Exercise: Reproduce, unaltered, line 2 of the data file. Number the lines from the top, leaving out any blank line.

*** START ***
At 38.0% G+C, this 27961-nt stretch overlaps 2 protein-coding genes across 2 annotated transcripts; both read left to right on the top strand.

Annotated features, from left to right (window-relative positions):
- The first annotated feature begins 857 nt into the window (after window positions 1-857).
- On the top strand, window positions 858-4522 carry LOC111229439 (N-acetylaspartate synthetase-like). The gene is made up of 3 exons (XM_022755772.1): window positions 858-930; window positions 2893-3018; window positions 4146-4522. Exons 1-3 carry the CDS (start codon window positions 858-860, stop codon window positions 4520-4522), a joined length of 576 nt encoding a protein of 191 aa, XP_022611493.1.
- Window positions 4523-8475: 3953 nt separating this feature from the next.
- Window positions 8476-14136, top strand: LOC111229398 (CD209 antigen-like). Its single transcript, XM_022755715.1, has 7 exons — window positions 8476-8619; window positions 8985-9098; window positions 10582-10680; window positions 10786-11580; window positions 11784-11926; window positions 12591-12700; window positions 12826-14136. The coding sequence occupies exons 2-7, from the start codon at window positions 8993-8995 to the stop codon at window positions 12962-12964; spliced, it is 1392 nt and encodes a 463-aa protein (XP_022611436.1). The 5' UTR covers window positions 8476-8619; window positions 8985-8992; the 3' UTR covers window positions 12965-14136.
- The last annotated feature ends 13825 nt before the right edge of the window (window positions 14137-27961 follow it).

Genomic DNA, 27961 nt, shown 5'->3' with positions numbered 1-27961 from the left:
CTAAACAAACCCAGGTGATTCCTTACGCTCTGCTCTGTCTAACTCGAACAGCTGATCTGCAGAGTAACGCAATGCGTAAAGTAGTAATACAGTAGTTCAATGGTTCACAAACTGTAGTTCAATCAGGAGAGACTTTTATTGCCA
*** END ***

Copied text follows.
Annotated features, from left to right (window-relative positions):